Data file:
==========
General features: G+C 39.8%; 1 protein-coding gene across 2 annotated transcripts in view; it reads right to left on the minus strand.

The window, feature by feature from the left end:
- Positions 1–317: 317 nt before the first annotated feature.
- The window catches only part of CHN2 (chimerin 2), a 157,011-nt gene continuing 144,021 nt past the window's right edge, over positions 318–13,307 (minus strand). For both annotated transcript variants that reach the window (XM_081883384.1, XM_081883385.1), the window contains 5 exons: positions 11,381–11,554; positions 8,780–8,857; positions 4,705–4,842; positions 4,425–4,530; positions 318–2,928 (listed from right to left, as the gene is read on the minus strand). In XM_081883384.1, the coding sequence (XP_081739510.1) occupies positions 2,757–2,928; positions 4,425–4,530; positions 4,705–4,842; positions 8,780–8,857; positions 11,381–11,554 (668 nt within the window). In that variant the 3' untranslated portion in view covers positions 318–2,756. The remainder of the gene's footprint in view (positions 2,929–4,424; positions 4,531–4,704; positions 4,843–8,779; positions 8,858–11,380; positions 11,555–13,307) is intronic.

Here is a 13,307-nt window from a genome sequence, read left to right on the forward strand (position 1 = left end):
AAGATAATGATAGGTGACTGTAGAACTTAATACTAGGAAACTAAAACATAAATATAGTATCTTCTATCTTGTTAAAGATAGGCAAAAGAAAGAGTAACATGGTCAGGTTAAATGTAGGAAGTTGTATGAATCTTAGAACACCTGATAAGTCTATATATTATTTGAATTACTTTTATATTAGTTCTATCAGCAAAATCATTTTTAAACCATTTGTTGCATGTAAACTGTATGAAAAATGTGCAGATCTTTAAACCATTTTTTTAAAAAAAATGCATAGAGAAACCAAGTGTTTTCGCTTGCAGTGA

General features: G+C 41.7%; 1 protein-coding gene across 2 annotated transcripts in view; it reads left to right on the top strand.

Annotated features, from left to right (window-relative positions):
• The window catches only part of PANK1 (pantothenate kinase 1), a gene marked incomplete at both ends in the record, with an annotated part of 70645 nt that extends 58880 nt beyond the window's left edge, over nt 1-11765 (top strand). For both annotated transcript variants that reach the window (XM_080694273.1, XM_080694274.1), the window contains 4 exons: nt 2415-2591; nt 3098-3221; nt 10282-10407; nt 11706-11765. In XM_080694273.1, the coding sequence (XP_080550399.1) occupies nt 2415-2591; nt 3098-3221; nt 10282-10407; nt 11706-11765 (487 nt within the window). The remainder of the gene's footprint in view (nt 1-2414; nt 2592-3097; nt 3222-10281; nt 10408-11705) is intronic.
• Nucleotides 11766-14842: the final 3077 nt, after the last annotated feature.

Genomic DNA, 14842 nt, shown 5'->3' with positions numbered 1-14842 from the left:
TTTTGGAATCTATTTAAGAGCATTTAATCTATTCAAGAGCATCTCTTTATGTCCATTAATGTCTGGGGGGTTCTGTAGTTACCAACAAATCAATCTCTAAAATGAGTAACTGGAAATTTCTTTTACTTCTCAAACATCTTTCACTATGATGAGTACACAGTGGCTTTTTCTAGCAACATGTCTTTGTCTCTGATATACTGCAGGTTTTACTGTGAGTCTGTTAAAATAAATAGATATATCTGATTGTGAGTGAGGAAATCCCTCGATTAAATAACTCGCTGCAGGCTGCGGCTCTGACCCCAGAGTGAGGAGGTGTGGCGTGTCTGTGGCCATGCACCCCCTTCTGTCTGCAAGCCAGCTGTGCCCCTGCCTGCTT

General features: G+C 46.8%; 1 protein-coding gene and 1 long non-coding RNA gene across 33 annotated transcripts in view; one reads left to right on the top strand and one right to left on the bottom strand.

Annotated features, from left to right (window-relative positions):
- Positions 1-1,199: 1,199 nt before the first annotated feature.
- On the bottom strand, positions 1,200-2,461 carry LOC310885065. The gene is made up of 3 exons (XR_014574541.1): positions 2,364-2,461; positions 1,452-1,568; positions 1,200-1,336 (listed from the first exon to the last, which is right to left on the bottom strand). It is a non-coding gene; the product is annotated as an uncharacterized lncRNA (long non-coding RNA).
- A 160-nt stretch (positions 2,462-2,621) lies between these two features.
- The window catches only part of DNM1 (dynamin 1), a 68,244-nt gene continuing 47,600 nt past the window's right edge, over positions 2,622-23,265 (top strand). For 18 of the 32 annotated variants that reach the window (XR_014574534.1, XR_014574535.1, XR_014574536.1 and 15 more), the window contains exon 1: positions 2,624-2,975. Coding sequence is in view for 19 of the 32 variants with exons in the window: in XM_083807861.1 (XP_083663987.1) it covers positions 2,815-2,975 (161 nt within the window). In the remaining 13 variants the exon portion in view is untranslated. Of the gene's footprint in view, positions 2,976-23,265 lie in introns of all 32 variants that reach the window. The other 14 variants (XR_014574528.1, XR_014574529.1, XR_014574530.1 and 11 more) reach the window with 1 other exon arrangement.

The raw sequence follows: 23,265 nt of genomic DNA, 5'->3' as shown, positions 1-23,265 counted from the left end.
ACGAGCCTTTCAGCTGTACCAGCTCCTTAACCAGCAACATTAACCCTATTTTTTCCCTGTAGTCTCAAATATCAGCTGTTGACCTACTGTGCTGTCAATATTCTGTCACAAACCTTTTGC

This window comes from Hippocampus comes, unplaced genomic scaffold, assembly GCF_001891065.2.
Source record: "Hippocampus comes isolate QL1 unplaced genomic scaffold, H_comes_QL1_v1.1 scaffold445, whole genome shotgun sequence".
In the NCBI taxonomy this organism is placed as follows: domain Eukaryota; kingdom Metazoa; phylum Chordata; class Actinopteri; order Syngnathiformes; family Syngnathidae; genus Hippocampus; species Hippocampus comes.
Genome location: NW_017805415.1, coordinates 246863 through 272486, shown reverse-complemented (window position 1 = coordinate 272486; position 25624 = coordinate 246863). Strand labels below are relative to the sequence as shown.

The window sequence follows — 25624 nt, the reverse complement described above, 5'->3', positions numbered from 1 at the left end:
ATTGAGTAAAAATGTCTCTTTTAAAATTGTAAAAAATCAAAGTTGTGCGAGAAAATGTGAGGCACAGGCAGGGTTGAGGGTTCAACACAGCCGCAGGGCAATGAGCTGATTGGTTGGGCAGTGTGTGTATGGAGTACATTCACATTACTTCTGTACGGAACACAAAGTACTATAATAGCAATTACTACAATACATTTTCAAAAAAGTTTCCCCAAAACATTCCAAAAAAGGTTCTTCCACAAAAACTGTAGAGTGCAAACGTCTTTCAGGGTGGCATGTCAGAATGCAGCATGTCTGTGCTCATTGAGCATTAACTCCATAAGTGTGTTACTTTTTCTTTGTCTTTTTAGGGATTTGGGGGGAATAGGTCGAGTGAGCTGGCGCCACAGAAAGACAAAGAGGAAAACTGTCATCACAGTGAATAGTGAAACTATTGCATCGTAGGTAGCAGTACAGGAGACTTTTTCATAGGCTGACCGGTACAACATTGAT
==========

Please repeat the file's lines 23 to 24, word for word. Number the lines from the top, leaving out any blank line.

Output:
In the NCBI taxonomy this organism is placed as follows: domain Eukaryota; kingdom Metazoa; phylum Chordata; class Actinopteri; order Syngnathiformes; family Syngnathidae; genus Hippocampus; species Hippocampus comes.
Genome location: NW_017805415.1, coordinates 246863 through 272486, shown reverse-complemented (window position 1 = coordinate 272486; position 25624 = coordinate 246863). Strand labels below are relative to the sequence as shown.